National Association of Criminal Defense Lawyers v. United States Department of Justice et al

District of Columbia, dcd-1:2004-cv-00697

OPINION and ORDER granting {{62}} Motion for Summary Judgment, granting {{65}} Motion for Summary Judgment, denying {{67}} Motion for Vaughn Index. Signed by Judge Paul L. Friedman on September 7, 2006.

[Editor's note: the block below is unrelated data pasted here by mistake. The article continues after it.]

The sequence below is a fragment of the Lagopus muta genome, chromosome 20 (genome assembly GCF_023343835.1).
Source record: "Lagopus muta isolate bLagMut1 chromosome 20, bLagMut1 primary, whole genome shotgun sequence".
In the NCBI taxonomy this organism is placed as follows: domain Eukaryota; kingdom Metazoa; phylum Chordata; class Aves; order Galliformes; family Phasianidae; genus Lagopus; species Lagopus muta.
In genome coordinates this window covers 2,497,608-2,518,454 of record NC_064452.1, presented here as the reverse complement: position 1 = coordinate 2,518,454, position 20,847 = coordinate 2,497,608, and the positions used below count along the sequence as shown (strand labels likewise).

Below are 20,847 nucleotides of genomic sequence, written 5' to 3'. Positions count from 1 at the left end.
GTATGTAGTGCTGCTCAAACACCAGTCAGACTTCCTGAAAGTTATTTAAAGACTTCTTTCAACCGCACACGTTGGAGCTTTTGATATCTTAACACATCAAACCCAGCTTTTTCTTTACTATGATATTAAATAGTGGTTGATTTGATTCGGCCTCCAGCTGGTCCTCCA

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UNITED STATES DISTRICT COURT FOR THE DISTRICT OF COLUMBIA ____________________________________) NATIONAL ASSOCIATION OF) CRIMINAL DEFENSE LAWYERS,)) Plaintiff,)) v.) Civil Action No. 04-0697 (PLF)) UNITED STATES DEPARTMENT) OF JUSTICE, et al.)) Defendants.) ____________________________________) OPINION This action, brought under the Freedom of Information Act, 5 U.S.C. § 552, is before the Court on plaintiff's motion for partial summary judgment [Doc. No. 52] and supplemental motion for summary judgment [Doc. No. 65] and the cross-motion of defendant Department of Justice for summary judgment brought on behalf of the Federal Bureau of Investigation, the Office of Information and Privacy ("OIP"), the Criminal Division of the Justice Department, and the Executive Office for United States Attorneys ("EOUSA")[Doc. No. 62].1 Upon consideration of the parties' submissions and the relevant portions of the record, the Court denies plaintiff's motion for partial summary judgment, grants in part and defers ruling in part on plaintiff's supplemental motion for summary judgment, and grants in part and defers ruling in part on DOJ's cross-motion for summary judgment. 1 See Order of March 15, 2006 (granting DOJ's summary judgment motion brought on behalf of the Office of Professional Responsibility). I. BACKGROUND In August 2004, plaintiff requested from DOJ "Brady material pertaining to Generelli," as specifically identified, and "reports or studies by DOJ on 'wrongful withholding of Brady material, its causes and cures.'" Plaintiff NACDL's Statement of Material Facts as to Which There is No Genuine Dispute ("Pl's Facts") [Doc. No. 52-3] ¶¶ 4-5.2 Records pertaining to Generelli were withheld in their entirety under Exemptions 6 and 7(C) of the FOIA. DOJ Defendant's Statement of Material Facts as to Which There is No Genuine Dispute ("Def.'s Facts") [Doc. No. 62] ¶¶ 16-17. With respect to the searches conducted in response to the request for Brady-related reports or studies, OIP conducted searches of the Offices of the Attorney General, the Deputy Attorney General and the Associate Attorney General, and located no responsive records, id. ¶¶ 12-13, except that it referred two "potentially responsive" documents to EOUSA. Id. ¶ 14. EOUSA, in turn, withheld the referred documents in their entirety under FOIA Exemptions 2, 5, 7(C) and 7(E). Id. From its own search, EOUSA located "eight documents arguably responsive" to the request. Id. ¶ 19. It released two "pages" of information and withheld 33 "pages" under the previously listed exemptions. Id.; see Declaration of John F. Boseker ¶ 13. EOUSA "deemed" 105 pages "unresponsive." Id. The FBI and the Criminal Division located no responsive records. Id. ¶¶ 15, 18. On August 1, 2005, plaintiff moved for partial summary judgment on the claim arising from its request for records pertaining to Generelli. DOJ cross-moved for summary judgment on November 14, 2005. On December 27, 2005, plaintiff filed its supplemental motion for summary judgment on the claim arising from its request for Brady-related reports or studies. DOJ filed its opposition to that motion on February 6, 2006. 2 See Brady v. Maryland, 373 U.S. 83 (1963). 2 II. DISCUSSION Summary judgment shall be granted if the pleadings, depositions, answers to interrogatories and admissions on file, together with the affidavits or declarations, if any, demonstrate that there is no genuine issue as to any material fact and that the moving party is entitled to judgment as a matter of law. See Rule 56(c), Fed. R. Civ. P. In a FOIA action, the Court may award summary judgment to an agency solely on the basis of information provided in affidavits or declarations when the affidavits or declarations describe "the documents and the justifications for nondisclosure with reasonably specific detail, demonstrate that the information withheld logically falls within the claimed exemption, and are not controverted by either contrary evidence in the record nor by evidence of agency bad faith." Military Audit Project v. Casey, 656 F.2d 724, 738 (D.C. Cir. 1981); see also Vaughn v. Rosen, 484 F.2d 820, 826 (D.C. Cir. 1973), cert. denied, 415 U.S. 977 (1974). When, as here, responsive records are not located, the Court must determine whether the agency conducted an adequate search for records. A search is adequate if the agency demonstrates "beyond material doubt [] that it has conducted a search reasonably calculated to uncover all relevant documents." Weisberg v. United States Dep't of Justice, 705 F.2d 1344, 1351 (D.C. Cir. 1983); see Valencia-Lucena v. U.S. Coast Guard, 180 F.3d 321, 325-26 (D.C. Cir. 1999); Blanton v. U.S. Dep't of Justice, 63 F. Supp.2d 35, 40-41 (D.D.C. 1999). "Once the agency has shown that its search was reasonable, the burden shifts to [plaintiff] to rebut [defendant's] evidence by a showing that the search was not conducted in good faith." Moore v. Aspin, 916 F. Supp. 32, 35 (D.D.C. 1996) (citing Miller v. U.S. Dep't of State, 779 F.2d 1378, 1383 (8th Cir. 1985)). Summary judgment is inappropriate "if a review of 3 the record raises substantial doubt" about the adequacy of the search. Valencia-Lucena v. U.S. Coast Guard, 180 F.3d at 326 (citing Founding Church of Scientology v. National Security Agency, 610 F.2d 824, 837 (D.C. Cir. 1979)). The FOIA obligates an agency to "make [requested] records promptly available" upon a request that "(i) reasonably describes such records. . ." 5 U.S.C. § 552(a)(3)(A). The agency is obligated "under the law of this circuit 'to construe a FOIA request liberally'" in favor of disclosure. LaCedra v. Executive Office for United States Attorneys, 317 F.3d 345, 348 (D.C. Cir. 2003) (quoting Nation Magazine v. United States Customs Service, 71 F.3d 885, 890 (D.C. Cir. 1995)). It is not, however, "required to divine a requester's intent." Landmark Legal Foundation v. E.P.A. 272 F. Supp.2d 59, 64 (D.D.C. 2003) (citing Kowalczyk v. Dep't of Justice, 73 F.3d 386, 388-89 (D.C. Cir. 1996)). In its supplemental motion for summary judgment and supporting memorandum, plaintiff appears to blur the lines between its request for records concerning Generelli and its request for DOJ reports or studies involving Brady violations. Because the FOIA confers jurisdiction on this Court only to determine whether the government has improperly withheld agency records in response to a request, see 5 U.S.C. § 552(a)(4)(B), the Court will address separately the merits of the claims arising from each request. A. Plaintiff's Request for Brady Material Pertaining to Generelli Plaintiff has stated throughout this litigation that this request seeks production of "the same improperly withheld agency records that are at issue in the Martin FOIA case," to which this case was filed as related. Pl.'s Motion for an Expedited Decision [Doc. No. 90] at 1; see also Pl's Facts at 2-4. Martin v. Department of Justice, Civ. Action No. 96-2866, is 4 currently on appeal to the United States Court of Appeals for the District of Columbia Circuit. On February 27, 2006, this Court entered partial judgment in this case for the Federal Deposit Insurance Corporation. Plaintiff noticed its appeal of that judgment on March 1, 2006. By Order of May 23, 2006, the D.C. Circuit consolidated plaintiff's appeal with the Martin appeal. Martin v. Department of Justice, No. 05-5207 (D.C. Cir., May 23, 2006) (Order). The resolution of this claim is substantially similar to Martin. Martin v. Department of Justice, Civ. Action No. 96-2866 (Op., Mar. 28, 2005). Defendants withheld all records pertaining to Generalli under Exemptions 6 and 7(C). See Def.'s Facts ¶¶ 16-17. Exemption 6 protects information about individuals in "personnel and medical files and similar files the disclosure of which would constitute a clearly unwarranted invasion of personal privacy." 5 U.S.C. § 552 (b)(6). All information that "applies to a particular individual" qualifies for consideration under this exemption. U.S. Dep't of State v. Washington Post Co., 456 U.S. 595, 602 (1982); see also New York Times Co. v. NASA, 920 F.2d 1002, 1005 (D.C. Cir. 1990) (en banc); Chang v. Dep't of Navy, 314 F. Supp.2d 35, 42-43 (D.D.C. 2004). Exemption 7(C) protects from mandatory disclosure records compiled for law enforcement purposes to the extent that disclosure "could reasonably be expected to constitute an unwarranted invasion of personal privacy." 5 U.S.C. § 522(b)(7)(C). Both Exemptions 6 and 7(C) require the balancing of the strong privacy interests in the nondisclosure of third-party records against any asserted public interests in their disclosure. The D.C. Circuit "has deemed the privacy inquiry of Exemptions 6 and 7(C) to be essentially the same." Judicial Watch, Inc. v. Dep't of Justice, 365 F.3d 1108, 1125 (D.C. Cir. 2004) (citing Reed v. NLRB, 927 F.2d 1249, 1251 (D.C. Cir. 1991); Nat'l Ass'n of Retired Fed. Employees v. Horner, 879 F.2d 873, 874 5 (D.C. Cir. 1989)); see also Beck v. Department of Justice, 997 F.2d 1489, 1491 (D.C. Cir. 1993) (although the "protection available under these exemptions is not the same, . . . [t]he same [balancing] standard" applies). Because the responsive records at issue here are maintained in law enforcement files, the Court will address the issue under the "somewhat broader" protection of Exemption 7(C). Beck v. Department of Justice, 997 F.2d at 1491 (quoting U.S. Dep't of Justice v. Reporters Comm. for Freedom of the Press, 489 U.S. 749, 756 (1989)). In determining whether this exemption applies to particular material, the Court must balance the interest in privacy of the individual mentioned in the record against the public's interest in disclosure. National Archives and Records Administration v. Favish, 541 U.S. 157, 172 (2004); Beck v. Dep't of Justice, 997 F.2d at 1491; Stern v. FBI, 737 F.2d 84, 91 (D.C. Cir. 1984). It is the "interest of the general public, and not that of the private litigant" that the Court considers in this analysis. Brown v. FBI, 658 F.2d 71, 75 (2d Cir. 1981) (citing Ditlow v. Shultz, 517 F.2d 166, 171-72 (D.C. Cir. 1975)). "[T]he only public interest relevant for purposes of Exemption 7(C) is one that focuses 'on the citizens' right to be informed about what their government is up to.'" Davis v. U.S. Dep't of Justice, 968 F.2d 1276, 1282 (D.C. Cir. 1992) (quoting U.S. Dep't of Justice v. Reporters Comm. for Freedom of the Press, 489 U.S. at 773). There is no dispute about Exemption 7(C)'s application to the Generelli records. Plaintiff asserts, however, that no privacy interests are at stake because it is not requesting the release of third-party identifying information and therefore any privacy concerns may be "minimized or eliminated" by substituting "X. . . for the name of the witness." Pl's Mem. [Doc. No. 52] at 28. Plaintiff's request for "Brady material pertaining to Generelli," however, 6 necessarily identifies the third-party. As defendants rightly point out, "in order to be responsive to Plaintiff's request, there is no question than any material disclosed would pertain to Mr. Generelli and that Mr. Generelli would be 'X'." Def.'s Mem. at 11, n.9. Plaintiff argues nonetheless that the public interest in disclosing the Generelli records outweighs his privacy interests because the information plaintiff seeks is "wrongfully withheld Brady material" allegedly identified by a magistrate judge presiding over proceedings held under 28 U.S.C. § 2255 in the Northern District of Texas. Pl's Mem. at 5. In oral argument before the D.C. Circuit in Martin, however, plaintiff conceded that no Brady violation was found during the Section 2255 proceedings. Pl.'s Appendix F [Doc. No. 72], Transcript at 5. Plaintiff insisted nonetheless, as it does throughout these proceedings, that "Brady material [was] wrongfully withheld." Id. The Court need not resolve this issue because even if plaintiff has produced sufficient evidence to advance to Exemption 7(C)'s balancing requirement, its asserted public interest in the alleged exculpatory evidence does not tilt the scales in its favor. Generelli, like all private individuals, has a "substantial" privacy interest in not being associated with law enforcement proceedings. SafeCard Services, Inc., v. SEC, 926 F.2d 1197, 1205 (D.C. Cir. 1991). Recognizing "that disclosing the identity of targets of law-enforcement investigations can subject those identified to embarrassment and potentially more serious reputational harm," the Court in SafeCard determined that "Exemption 7(C) 'affords broad[] privacy rights to suspects, witnesses, and investigators.'" Id. (quoting Bast v. Department of Justice, 665 F.2d 1251, 1254 (D.C. Cir. 1981)) (other citations and quotations omitted). Because "[t]he public interest in disclosure [of such information] is not just less substantial, it is insubstantial," such privacy interests generally are protected under Exemption 7(C). Id.; accord Nation Magazine v. U.S. Customs Serv., 71 7 F.3d 885, 895 (D.C. Cir. 1995) ("In some, perhaps many, instances where a third party asks if an agency has information regarding a named individual in its law enforcement files, the cognizable public interest in that information will be negligible; the requester will be seeking records about a private citizen, not agency conduct"). Plaintiff asserts that the information is needed, inter alia, to "expos[e] government wrongdoing" by "opening to the light of public scrutiny the operations of government gone wrong, and showing the need for reform in producing Brady material; illuminating important public events about a major bank failure; monitoring the government's performance of its statutory duties. . . inquiring into the operations of the United States Department of Justice, the FBI, the FDIC, and other government agencies, and significantly contributing to public understanding of the operation of these government agencies." Pl.'s Mem. at 27. In addition, plaintiff asserts that the information will assists it in "its mission and responsibility to educate the public about criminal justice matters" by, inter alia, "assisting an open public study by Plaintiff NACDL of wrongfully withheld Brady material, its causes and cures." Id. While this argument may have some force with respect to plaintiff's request for Brady reports and studies conducted by a government agency, it is not persuasive with respect to a specific criminal case or investigation relating to a particular individual. Plaintiff rightly asserts that, unlike the plaintiff in Martin, it has no "personal stake" in the information (i.e., to challenge a criminal conviction). The weighing of interests, however, compels the same result. As the Court noted in Martin, the release of exempt information based on the Texas court's finding of a Brady violation would be akin to "exposing a single, garden-variety act of misconduct [which] would not serve the FOIA's purpose of showing 'what the Government is up to.'" Martin v. Department of Justice, Op. at 8 12, n.8 (quoting Oguaju v. United States, 288 F.3d at 451) (quoting United States Dep't of Justice v. Reporters Committee for Freedom of the Press, 489 U.S. 749, 780 (1989)). This is so because such information is relevant only as to the unique facts and circumstances surrounding that criminal proceeding. In other words, knowing what, if anything, went wrong in Martin's case in the Northern District of Texas would not shed any light on the government's operations as a whole. Moreover, the Court does not see how the content of the records, i.e., information about the suspected misconduct of a private individual, could, in isolation, provide "compelling evidence" of the agency's misconduct. See, e.g., Quinon v. FBI, 86 F.3d at 1231. Such information "is simply not very probative of an agency's behavior or performance." SafeCard Services, Inc., v. SEC, 926 F.2d at 1205. Accordingly, defendants are entitled to summary judgment on the claim arising from plaintiff's request for Generelli records. Plaintiff's motion for partial summary judgment [Doc. No. 52] therefore will be denied. B. Plaintiff's Request for Brady Reports or Studies In response to plaintiff's request for "reports or studies by DOJ on wrongful withholding of Brady material, its causes and cures," OIP searched its "Departmental Executive Secretariat's Intranet Quorum (IQ) database [and its] Records Management System (RMS)" by key word search using "Brady material." Doc. No. 62, Declaration of Tricia S. Wellman ("Wellman Decl.") ¶ 10. Together, these databases contain correspondence flowing among "the Department's senior management offices" from 1987 to the present "and is the official records repository for the Offices of the Attorney General, Deputy Attorney General, and Associate Attorney General." Id.. "By utilizing both database systems[,] [OIP] ensured that [its]search would be likely to locate all records responsive to plaintiff's request." Id. In 9 addition, "[e]ach official within [those offices] was provided a copy of the request and [] asked to search both their paper and electronic records, including their current and archived electronic mail." Id. ¶ 12. No responsive records were located in the Offices of the Attorney General and the Associate Attorney General. See id ¶¶ 12-16. OIP reviewed "potentially responsive" records located in the Office of the Deputy Attorney General and eventually referred those records, two documents totaling 50 pages, to EOUSA for processing and a direct response to plaintiff. Wellman Decl. ¶¶ 15, 18. The result of this referral is discussed below. Similarly, the FBI and the Criminal Division conducted searches of their databases, but located no responsive records. The FBI used the search terms "Brady material," "violations of Brady," "wrongful withholding of Brady material," and "reports or study on Brady material." Doc. No. 62, Declaration of David M. Hardy ¶ 14. The Criminal Division reasonably interpreted plaintiff's request as seeking "any report or study which would have discussed or addressed issues related to wrongful Brady withholding on an evaluative, management or program level." Id., Declaration of Kathy Hsu ("Hsu Decl.") ¶ 10. It therefore did not consider as responsive "all material related to Brady issues generally," such as "'reports,' which deal with issues related to wrongful Brady withholding only in an incidental or piecemeal manner." Id. ¶ 10. "Based on a search of all offices in the Criminal Division that could be expected to maintain or have knowledge of such report or study, the Criminal Division was unable to locate any [responsive] records." Id. EOUSA searched its "document management system, entitled Imageware," using the terms "Brady materials," "withholding Brady materials," "Brady reports," and "Brady studies." Doc. No. 62, Declaration of John F. Boseker ("Boseker Decl.") ¶ 18. It located responsive records in its Counsel to the Director's Office and its Communications Center. Id. 10 ¶ 17. The Counsel's Office was determined to be the "most likely repository for any responsive records," id ¶ 18, and an "expanded search" of the Communications Center was conducted "to exhaust all likely repositories of the subject requested." Id. Plaintiff has not challenged the mechanics of the searches performed by the FBI, the Criminal Division or EOUSA, which the Court concludes were reasonably calculated to locate responsive records. By letter of March 3, 2005, EOUSA released two pages of responsive records in part and withheld 33 pages in their entirety under FOIA Exemptions 2, 5, 7(C) and 7(E). Boseker Decl. ¶ 13; Ex. F.3 In addition, EOUSA withheld in their entirety the 50 pages referred from OIP under the same exemptions. Id. ¶ 14. The Boseker declaration describes ten documents, see id. ¶ 35, but it is unclear whether the 33 withheld pages are included in these documents or constitute separate withholdings. See, e.g., Boseker Decl. ¶ 15 (identifying document numbers 7-10 as located upon "a further search for responsive records in previously un-searched locations in the Director's Office."). The Court will defer any discussion of the total 35 pages of material (the two pages released and the 33 pages withheld) pending EOUSA's clarification. Plaintiff challenges EOUSA's withholding of five of the ten documents and the sufficiency of its Vaughn index. The latter challenge is baseless. "The purpose of the Vaughn index is 'to permit adequate adversary testing of the agency's claimed right to an exemption.'" Schiller v. NLRB, 964 F.2d 1205, 1209 (D.C. Cir. 1992) (quoting National Treasury Employees Union v. United States Customs Serv., 802 F.2d 525, 527 (D.C. Cir. 1986)). Specifically, 3 The Boseker declaration differs from the cited exhibit as to whether the two records were released in full (declaration) or in part (Exhibit F). The Court credits the exhibit prepared contemporaneously with the release of records over the declaration prepared for this litigation. In supplementing the record, defendant should address this discrepancy and, if necessary, explain the redactions. 11 [a]n adequate Vaughn index serves three functions: it forces the government to analyze carefully any material withheld, it enables the trial court to fulfill its duty of ruling on the applicability of the exemption, and it enables the adversary system to operate by giving the requester as much information as possible, on the basis of which he can present his case to the trial court. Keys v. U.S. Dept. of Justice, 830 F.2d 337, 349 (D.C. Cir. 1987). The Boseker declaration adequately describes each of the ten documents, including the 50-page document from OIP (Document 6), and correlates the claimed exemptions with the information contained in each document. Boseker Decl. ¶ 35; cf. Judicial Watch v. Food & Drug Administration, 449 F.3d 141, 146 (D.C. Cir. 2006). Relying on Boseker's description of the ten documents, plaintiff seeks the release of documents 1, 3, 4, 5 and 7. Pl.'s Memorandum in Support of NACDL's Supplemental Motion for Summary Judgment, Reply Brief, and Opposition to DOJ's Motion for Summary Judgment ("Pl.'s Supp. Mem.") [Doc. No. 65-5] at 30. It therefore has waived any challenge to EOUSA's withholding of the remaining documents 2, 6, 8, 9 and 10. Plaintiff claims that disclosure of Document 1, a court order, is required because it is a public record and that disclosure of documents 3, 4, 5 and 7 is required because they constitute final agency decisions. Document 1 is described as a nine-page "Court Order. . . from a third party individual criminal case." Boseker Decl. at 10. Although EOUSA indicates that the document may not be a responsive record, it proceeds to justify its withholding under Exemptions 5 and 7(C). EOUSA "categorically applied" Exemption 7(C) because the record pertains to a third party. Id. Exemption 7(C) of the FOIA protects from mandatory disclosure records compiled for law enforcement purposes to the extent that disclosure "could reasonably be expected to constitute an unwarranted invasion of personal privacy." 5 U.S.C. § 522(b)(7)(C). This document was located in the Counsel's Office files, Boseker Decl. ¶ 18, where it is undisputed 12 that "all information at issue was compiled for law enforcement purposes in order to prosecute third party individuals." Id. ¶ 28. Having satisfied the threshold requirement, EOUSA has not explained why it could not have released the order, which is presumed to be a public record, with any third-party identifying information redacted. See Mays v. Drug Enforcement Administration, 234 F.3d 1324, 1327 (D.C. Cir. 2000) ("Exemption 7(C) ordinarily permits the Government to withhold only the specific information to which it applies" i.e., names, addresses and other identifying information, "unless the exempt and nonexempt information are 'inextricably intertwined,' such that the excision of exempt information would impose significant costs on the agency and produce an edited document with little informational value.").4 EOUSA therefore has not justified its withholding of the document in its entirety under Exemption 7(C). EOUSA also applied Exemption 5 to Document 1 to protect from disclosure "AUSA handwritten notes made in the course of the criminal prosecution and reflecting thought processes and responses to the contents. . . ." Boseker Decl. at 10. Exemption 5 of the FOIA protects from disclosure "inter-agency or intra-agency memorandums or letters which would not be available by law to a party. . . in litigation with the agency." 5 U.S.C. § 552(b)(5). This provision applies to materials that normally are privileged in the civil discovery context, 4 Defendant acknowledges that "such documents similar to this one may typically be kept in public records, [but] it cannot be said that this particular document was not filed under seal or since destroyed due to its age." DOJ's Defendant's Opposition to Plaintiff's Supplemental Motion for Summary Judgment and Reply in Further Support of Defendant's Cross Motion for Summary Judgment at 14. In view of the FOIA's "presumption in favor of disclosure," Tax Analysts v. U.S. Dep't. of Justice, 845 F.2d 1060, 1064, n.6 (D.C. Cir. 1988), aff'd 492 U.S. 136 (1989), this is a negative defendant must prove. Cf. Morgan v. U.S. Dep't. of Justice, 923 F.2d 195, 198 (D.C. Cir. 1991) (placing burden on DOJ to prove that a court's sealing order was issued "with the intent to prohibit the DOJ from disclosing the notes as long as the seal remains in effect."); see also Tax Analysts v. U.S. Dep't. of Justice, 845 F.2d at 1064, n.8 (rejecting government's "specious" argument that Exemption 2 could apply to district court opinions). 13 including those protected by the attorney work-product privilege, the attorney-client privilege, and the deliberative process privilege. See NLRB v. Sears, Roebuck & Co., 421 U.S. 132, 149 (1975); see also FTC v. Grolier, Inc., 462 U.S. 19, 26 (1983) ("The test under Exemption 5 is whether the documents would be 'routinely' or 'normally' disclosed upon a showing of relevance."); Martin v. Office of Special Counsel, 819 F.2d 1181, 1184 (D.C. Cir. 1987) (same). Plaintiff does not dispute that the handwritten notes on EOUSA's copy of the court order are protected by the attorney work-product privilege. Hertzberg v. Veneman, 273 F. Supp.2d 67, 75 (D.D.C. 2003); see Pl's Opp. at 31 ("The court opinion, with the AUS Attorney's handwritten notes redacted, is disclosable."). The court order, however, is not an "inter-agency or intra-agency memorandum[] or letter[]" and therefore does not itself qualify as a document protected by Exemption 5. The Court therefore will deny summary judgment to DOJ as to Document 1 and will direct the document's release with the handwritten notes redacted. Plaintiff asserts that documents 3, 4, 5, and 7 must be disclosed because they are "memoranda setting out 'the working law' and ethical considerations on prosecutors' Brady disclosure obligations." Pl's Supp. Mem. at 30. Defendant invoked Exemptions 2, 5 and 7(E) to withhold these documents. Document 3 is described as two, three-page "inter-agency memoranda. . . sent from a U.S. Attorney to all Criminal, Appellate, and other Assistant U.S. Attorneys in two district offices, discussing the guidelines and procedures for implementing the Attorney General's December 9, 1996 policy concerning disclosure of information and agent misconduct." Boseker Decl. at 11. Document 4 is a one-page inter-agency memorandum entitled "Ethical Considerations", "legally analyzing ethical considerations 14 regarding Brady material and set forth as legal advice to AUSAs when a circumstance arises." Id. Document 5 is described as "two 1997 inter-agency memos (6 pages; 7 pages) styled 'Implementation' of 'The Giglio Plan'" that provide the plans from two U.S. Attorney's offices respecting internal procedures and guidance for implementing procedures respecting Giglio/Brady circumstances." Id at 12. Document 7 is a three-page "intra-agency memorandum from USDOJ Criminal Division to unnamed recipients within DOJ. . . styled 'Some Principles Governing the Brady Analysis." Id. at 13. It "sets forth the 'Governing Principle', 'Application to Pending' and 'Closed Cases' and consists of legal analysis, legal advice, and actions to be considered and taken in the context of this legal framework." Id. Because documents 3, 4, 5 and 7 together constitute only 23 pages, the Court will review these documents in camera to evaluate the application of Exemption 5 to these documents or, if necessary, the application of defendant's other asserted exemptions to these same documents.5 III. CONCLUSION For the foregoing reasons, plaintiff's motion for partial summary judgment is denied, plaintiff's supplemental motion for summary judgment is granted in part, and DOJ's cross-motion for summary judgment is granted in part. A ruling on the remaining parts of the parties' motions is deferred pending clarification of the record with respect to the 35 pages of 5 The Court has discretion to review some or all of the withheld documents in camera to determine the applicability of claimed exemptions. See 5 U.S.C. § 552(a)(4)(B); NLRB v. Robbins Tire & Rubber Co., 437 U.S. 214, 224 (1978); Quinon v. FBI, 86 F.3d 1222, 1227-28 (D.C. Cir. 1996). 15 material discussed supra at 11, and the Court's in camera review of documents 3, 4, 5 and 7. A separate Order accompanies this Opinion. /s/________________________ PAUL L. FRIEDMAN United States District Judge DATE: September 7, 2006 16 UNITED STATES DISTRICT COURT FOR THE DISTRICT OF COLUMBIA ____________________________________) NATIONAL ASSOCIATION OF) CRIMINAL DEFENSE LAWYERS,)) Plaintiff,)) v.) Civil Action No. 04-0697 (PLF)) UNITED STATES DEPARTMENT) OF JUSTICE, et al.)) Defendants.) ____________________________________) ORDER For the reasons stated in the accompanying Opinion it is ORDERED that plaintiff's motion for partial summary judgment [Dkt. No. 52] is DENIED; it is FURTHER ORDERED that defendant's cross-motion for summary judgment [Dkt. No. 62] is GRANTED on the claims arising from its processing of Generelli records and a ruling is DEFERRED on the remaining claims; it is FURTHER ORDERED that plaintiff's supplemental motion for summary judgment [Dkt. No. 65] is GRANTED as to the claim arising from the withholding of a court order (Document 1) and a ruling is DEFERRED on the remaining claims; it is FURTHER ORDERED that plaintiff's motion for a Vaughn index [Dkt. No. 67] is DENIED; and it is FURTHER ORDERED that within thirty (30) days of this Order, defendant shall (1) release to plaintiff a redacted version of Document 1, (2) file a supplemental memorandum clarifying the record with respect to information contained in 35 pages withheld either in full or in part, and (3) submit for in camera review documents 3, 4, 5 and 7. SO ORDERED. /s/________________________ PAUL L. FRIEDMAN United States District Judge DATE: September 7, 2006